note: not asking specifically about Trump & Cuomo.
A recent US president was impeached twice in their first term by the US House and both times acquitted by the Senate. The second trial from February 9 to 13 2021 was close to the end of their term and since the election was lost they wouldn't be returning.
If I understand correctly, arguments against a conviction included "the sole remedy for impeachment and conviction is removal from office and Trump was no longer holding the office" while for a "conviction" included preventing them from running again.
In the impeachment of a New York State governor would a conviction also prevent them from running again?
This question is inspired by (but not limited to) something in the recent CNN news item New York lawmakers suspend Cuomo impeachment investigation:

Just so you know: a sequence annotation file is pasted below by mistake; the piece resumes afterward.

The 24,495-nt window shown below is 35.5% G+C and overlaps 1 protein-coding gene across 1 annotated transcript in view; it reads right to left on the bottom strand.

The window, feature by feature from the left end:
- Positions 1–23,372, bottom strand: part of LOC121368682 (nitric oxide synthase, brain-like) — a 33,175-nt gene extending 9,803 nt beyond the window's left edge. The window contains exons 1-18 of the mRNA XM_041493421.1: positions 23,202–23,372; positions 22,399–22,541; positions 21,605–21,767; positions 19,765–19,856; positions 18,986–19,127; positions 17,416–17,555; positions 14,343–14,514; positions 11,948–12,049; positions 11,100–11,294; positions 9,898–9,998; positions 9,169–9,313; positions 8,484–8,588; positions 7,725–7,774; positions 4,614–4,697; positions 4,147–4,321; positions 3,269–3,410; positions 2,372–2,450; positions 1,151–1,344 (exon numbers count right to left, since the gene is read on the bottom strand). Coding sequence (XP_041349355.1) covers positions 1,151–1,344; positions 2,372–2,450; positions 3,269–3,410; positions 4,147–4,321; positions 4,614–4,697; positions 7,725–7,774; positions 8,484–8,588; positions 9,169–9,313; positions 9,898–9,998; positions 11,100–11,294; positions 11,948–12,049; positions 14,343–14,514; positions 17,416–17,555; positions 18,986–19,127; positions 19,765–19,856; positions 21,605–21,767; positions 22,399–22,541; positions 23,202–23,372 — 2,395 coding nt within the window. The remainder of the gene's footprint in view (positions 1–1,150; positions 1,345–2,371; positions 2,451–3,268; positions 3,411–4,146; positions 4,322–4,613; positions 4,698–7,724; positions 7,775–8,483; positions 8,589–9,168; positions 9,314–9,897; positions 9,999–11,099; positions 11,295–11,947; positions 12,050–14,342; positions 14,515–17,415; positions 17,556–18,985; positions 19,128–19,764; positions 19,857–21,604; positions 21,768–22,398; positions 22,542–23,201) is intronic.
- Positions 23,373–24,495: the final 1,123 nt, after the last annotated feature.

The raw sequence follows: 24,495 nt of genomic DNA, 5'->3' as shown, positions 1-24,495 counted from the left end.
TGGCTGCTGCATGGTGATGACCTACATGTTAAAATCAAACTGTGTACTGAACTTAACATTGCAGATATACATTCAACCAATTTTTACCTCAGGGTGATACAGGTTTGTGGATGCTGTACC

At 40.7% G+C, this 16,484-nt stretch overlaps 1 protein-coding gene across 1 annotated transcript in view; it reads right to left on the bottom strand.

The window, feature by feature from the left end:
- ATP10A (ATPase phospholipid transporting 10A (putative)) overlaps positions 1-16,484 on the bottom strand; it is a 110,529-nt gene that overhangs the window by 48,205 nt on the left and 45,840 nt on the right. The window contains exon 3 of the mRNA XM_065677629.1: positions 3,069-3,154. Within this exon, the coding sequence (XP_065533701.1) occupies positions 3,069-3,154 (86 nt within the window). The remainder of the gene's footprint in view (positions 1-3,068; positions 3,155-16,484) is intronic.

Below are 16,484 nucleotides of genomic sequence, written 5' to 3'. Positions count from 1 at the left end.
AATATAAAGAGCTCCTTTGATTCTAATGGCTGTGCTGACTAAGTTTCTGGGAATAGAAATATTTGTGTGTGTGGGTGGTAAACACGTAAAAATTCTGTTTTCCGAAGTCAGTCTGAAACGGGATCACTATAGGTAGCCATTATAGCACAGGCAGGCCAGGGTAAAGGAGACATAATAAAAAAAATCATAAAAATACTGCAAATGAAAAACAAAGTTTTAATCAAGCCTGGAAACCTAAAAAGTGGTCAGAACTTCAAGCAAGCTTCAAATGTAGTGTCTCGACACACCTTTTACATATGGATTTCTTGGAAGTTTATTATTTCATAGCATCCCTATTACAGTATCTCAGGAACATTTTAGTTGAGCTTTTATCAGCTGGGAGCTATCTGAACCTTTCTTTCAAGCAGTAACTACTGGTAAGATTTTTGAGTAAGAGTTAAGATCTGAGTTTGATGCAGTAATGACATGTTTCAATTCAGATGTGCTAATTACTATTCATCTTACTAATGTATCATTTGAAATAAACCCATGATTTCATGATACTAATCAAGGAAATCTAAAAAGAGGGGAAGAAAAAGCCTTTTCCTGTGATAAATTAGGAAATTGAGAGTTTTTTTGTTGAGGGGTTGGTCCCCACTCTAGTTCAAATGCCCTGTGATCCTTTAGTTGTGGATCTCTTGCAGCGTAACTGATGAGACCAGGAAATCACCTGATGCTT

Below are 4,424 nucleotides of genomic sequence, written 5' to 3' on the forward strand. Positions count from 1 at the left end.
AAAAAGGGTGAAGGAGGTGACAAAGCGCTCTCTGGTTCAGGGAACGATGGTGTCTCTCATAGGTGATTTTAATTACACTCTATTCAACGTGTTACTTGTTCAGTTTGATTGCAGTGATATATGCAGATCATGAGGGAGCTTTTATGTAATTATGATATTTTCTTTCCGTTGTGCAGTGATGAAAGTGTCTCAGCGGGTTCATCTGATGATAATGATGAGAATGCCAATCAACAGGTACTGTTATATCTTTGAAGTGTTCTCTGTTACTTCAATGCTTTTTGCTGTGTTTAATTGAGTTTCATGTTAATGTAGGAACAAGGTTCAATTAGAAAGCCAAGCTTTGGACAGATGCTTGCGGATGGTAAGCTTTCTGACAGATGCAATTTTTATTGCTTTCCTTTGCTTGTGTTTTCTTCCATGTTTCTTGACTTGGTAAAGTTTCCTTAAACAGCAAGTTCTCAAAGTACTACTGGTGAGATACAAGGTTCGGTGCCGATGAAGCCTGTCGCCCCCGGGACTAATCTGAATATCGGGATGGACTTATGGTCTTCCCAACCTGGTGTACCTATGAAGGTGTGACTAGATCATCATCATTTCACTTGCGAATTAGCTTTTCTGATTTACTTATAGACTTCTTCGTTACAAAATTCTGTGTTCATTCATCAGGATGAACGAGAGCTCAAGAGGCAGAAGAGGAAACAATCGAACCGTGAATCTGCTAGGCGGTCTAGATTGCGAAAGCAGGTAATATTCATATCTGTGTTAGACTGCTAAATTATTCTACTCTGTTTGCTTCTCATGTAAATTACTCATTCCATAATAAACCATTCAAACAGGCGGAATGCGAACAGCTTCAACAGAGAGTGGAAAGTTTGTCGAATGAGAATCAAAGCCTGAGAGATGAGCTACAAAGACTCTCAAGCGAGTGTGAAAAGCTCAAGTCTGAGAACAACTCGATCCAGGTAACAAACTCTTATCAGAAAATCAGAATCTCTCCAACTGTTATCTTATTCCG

New York state lawmakers will halt the impeachment investigation against New York Gov. Andrew Cuomo, who resigned this week and will leave office on August 25, state Assembly Speaker Carl Heastie announced on Friday afternoon.
In a statement, Heastie said Cuomo's resignation effectively eliminated the central question of the probe -- "whether Governor Cuomo should remain in office" -- and that Judiciary Committee Chairman Charles Lavine advised him, with the guidance of counsel, that the state constitution "does not authorize the legislature to impeach and remove an elected official who is no longer in office."
which brings up this governor's resignation as a reason to suspend the impeachment.
Question: In general, what is the differences between the impeachment and conviction of US president and New York State governor once they are out of office?
Do they carry the same or different repercussions in terms of punishment, deterrence (for the recipient and for future candidates) and future career, financial and political opportunities?